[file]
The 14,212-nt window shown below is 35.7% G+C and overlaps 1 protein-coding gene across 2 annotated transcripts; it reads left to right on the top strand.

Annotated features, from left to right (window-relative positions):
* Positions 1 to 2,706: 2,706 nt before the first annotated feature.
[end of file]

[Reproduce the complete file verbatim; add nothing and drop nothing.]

The 14,212-nt window shown below is 35.7% G+C and overlaps 1 protein-coding gene across 2 annotated transcripts; it reads left to right on the top strand.

Annotated features, from left to right (window-relative positions):
* Positions 1 to 2,706: 2,706 nt before the first annotated feature.